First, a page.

The Nelson-Atkins Museum of Art: A History (Hardcover)
Wolferman begins by relaying how the trustees of the estates of the reclusive widow Mary Atkins and the family of Kansas City Star newspaper editor William Rockhill Nelson joined forces to establish a museum from scratch, then goes on to consider all of the highly talented people who directed and staffed the Nelson-Atkins along the way, their efforts resulting in many bold innovations, among them new collections, grounds, and educational programs and offerings.
With 100 color and black and white photographs, this book will be treasured by all who love and admire this remarkable institution, one that attracts half a million visitors—from across the city, state, nation, and world—each year.
This is a co-publication of the University of Missouri Press and the Nelson-Atkins Museum of Art.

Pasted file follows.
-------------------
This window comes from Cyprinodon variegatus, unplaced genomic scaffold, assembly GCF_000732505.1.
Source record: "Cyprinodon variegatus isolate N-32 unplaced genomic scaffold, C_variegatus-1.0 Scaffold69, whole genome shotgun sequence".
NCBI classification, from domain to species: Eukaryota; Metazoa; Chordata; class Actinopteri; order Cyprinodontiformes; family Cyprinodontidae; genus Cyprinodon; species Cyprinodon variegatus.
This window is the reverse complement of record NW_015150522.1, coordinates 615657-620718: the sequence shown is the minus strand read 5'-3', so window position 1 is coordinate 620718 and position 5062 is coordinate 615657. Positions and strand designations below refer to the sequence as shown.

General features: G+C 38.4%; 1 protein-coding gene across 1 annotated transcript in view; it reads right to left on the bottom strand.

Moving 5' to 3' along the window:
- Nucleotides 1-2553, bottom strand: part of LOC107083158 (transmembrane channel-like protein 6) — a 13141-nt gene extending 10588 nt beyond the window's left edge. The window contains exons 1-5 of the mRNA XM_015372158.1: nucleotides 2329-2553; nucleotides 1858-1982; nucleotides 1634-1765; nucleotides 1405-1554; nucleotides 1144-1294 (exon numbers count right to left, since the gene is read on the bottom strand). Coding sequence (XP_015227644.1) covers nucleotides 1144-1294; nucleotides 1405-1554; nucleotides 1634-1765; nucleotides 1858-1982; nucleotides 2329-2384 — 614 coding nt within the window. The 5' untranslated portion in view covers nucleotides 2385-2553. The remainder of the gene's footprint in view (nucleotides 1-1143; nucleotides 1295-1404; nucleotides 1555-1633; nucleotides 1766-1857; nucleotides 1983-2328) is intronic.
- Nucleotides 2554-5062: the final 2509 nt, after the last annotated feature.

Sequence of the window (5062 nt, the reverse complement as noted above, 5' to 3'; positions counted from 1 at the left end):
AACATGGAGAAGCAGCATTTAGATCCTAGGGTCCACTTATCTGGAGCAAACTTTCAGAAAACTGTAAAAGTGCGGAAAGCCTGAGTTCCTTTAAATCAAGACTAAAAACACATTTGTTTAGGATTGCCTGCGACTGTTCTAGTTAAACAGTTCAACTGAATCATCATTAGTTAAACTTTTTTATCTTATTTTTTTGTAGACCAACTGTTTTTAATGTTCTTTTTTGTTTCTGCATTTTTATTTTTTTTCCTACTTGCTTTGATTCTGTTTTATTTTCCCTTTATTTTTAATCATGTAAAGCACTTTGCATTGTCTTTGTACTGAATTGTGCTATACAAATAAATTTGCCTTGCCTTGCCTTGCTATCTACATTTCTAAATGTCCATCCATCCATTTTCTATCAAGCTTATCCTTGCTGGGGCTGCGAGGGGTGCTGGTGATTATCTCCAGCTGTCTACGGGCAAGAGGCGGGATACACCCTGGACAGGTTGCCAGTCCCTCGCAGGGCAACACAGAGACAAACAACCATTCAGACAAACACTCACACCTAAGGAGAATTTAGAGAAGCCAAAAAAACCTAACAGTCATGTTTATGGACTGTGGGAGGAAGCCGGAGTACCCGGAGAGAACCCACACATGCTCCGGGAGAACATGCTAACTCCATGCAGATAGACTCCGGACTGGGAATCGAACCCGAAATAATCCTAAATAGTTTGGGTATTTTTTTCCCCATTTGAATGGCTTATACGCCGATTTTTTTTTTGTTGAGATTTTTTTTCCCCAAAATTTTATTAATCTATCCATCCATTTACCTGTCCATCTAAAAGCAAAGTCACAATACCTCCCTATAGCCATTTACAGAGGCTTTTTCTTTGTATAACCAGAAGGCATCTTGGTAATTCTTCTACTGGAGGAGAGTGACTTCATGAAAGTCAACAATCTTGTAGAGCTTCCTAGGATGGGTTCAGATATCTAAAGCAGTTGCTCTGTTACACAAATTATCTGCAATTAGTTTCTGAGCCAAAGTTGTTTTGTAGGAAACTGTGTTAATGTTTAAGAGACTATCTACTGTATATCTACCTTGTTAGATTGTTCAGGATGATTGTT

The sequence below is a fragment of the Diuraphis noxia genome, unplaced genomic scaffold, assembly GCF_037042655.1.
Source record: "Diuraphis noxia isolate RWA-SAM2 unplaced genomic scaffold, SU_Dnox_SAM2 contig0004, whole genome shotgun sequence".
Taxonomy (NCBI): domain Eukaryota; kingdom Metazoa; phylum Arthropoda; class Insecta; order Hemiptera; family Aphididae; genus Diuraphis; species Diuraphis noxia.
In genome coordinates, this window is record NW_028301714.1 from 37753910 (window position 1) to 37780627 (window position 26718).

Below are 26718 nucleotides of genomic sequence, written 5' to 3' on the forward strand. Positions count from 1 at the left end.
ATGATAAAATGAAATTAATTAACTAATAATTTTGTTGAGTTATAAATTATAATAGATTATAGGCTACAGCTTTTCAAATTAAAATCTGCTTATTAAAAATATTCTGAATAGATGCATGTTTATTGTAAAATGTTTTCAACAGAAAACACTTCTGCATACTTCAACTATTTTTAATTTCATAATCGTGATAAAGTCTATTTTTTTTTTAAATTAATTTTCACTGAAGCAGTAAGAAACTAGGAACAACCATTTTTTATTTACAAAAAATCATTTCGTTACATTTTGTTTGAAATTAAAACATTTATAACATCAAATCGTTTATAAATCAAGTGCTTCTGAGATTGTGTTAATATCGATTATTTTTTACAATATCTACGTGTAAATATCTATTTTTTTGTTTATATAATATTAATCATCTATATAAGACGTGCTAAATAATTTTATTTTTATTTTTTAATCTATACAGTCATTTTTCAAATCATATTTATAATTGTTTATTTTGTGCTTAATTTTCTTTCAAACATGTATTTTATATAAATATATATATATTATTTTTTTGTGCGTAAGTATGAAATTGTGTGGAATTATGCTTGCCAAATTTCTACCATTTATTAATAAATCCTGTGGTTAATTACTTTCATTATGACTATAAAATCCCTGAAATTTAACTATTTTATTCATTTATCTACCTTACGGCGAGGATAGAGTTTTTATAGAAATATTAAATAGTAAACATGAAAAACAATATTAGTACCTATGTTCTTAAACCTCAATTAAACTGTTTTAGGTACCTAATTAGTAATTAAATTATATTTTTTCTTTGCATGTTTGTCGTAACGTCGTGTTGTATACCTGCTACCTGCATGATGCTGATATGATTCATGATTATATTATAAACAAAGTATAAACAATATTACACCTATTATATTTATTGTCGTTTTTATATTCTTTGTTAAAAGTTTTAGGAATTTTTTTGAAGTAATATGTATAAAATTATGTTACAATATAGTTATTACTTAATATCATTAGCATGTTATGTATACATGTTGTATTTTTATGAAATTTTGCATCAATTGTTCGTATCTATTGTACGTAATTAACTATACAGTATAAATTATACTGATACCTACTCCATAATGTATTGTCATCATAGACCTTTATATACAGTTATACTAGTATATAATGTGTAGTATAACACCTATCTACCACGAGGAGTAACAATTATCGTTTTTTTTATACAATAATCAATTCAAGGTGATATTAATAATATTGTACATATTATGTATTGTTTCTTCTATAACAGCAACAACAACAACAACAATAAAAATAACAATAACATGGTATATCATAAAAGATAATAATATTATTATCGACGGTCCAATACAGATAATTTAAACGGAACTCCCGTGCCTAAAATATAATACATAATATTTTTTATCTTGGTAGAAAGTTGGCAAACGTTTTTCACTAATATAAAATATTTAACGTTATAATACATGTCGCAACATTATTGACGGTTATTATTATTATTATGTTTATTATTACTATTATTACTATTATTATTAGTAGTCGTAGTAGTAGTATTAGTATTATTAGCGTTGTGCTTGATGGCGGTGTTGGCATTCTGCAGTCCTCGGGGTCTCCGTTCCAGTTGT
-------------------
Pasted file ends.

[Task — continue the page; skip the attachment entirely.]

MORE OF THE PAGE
About the Author
“Lavishly illustrated.”—Kansas City Star
“This fascinating story is a must-read for anyone interested in Midwestern cities and how art can transform them. Kristie Wolferman has created a page-turner about art and international culture orchestrated by numerous Kansas City personalities that will surprise and excite you at every turn. Lively and well-researched, this book will not only inspire you to visit the Nelson-Atkins Museum of Art but will also urge you to learn its amazing social history, with art front and center.”— Susan Earle, PhD, curator of European & American Art, Spencer Museum of Art, University of Kansas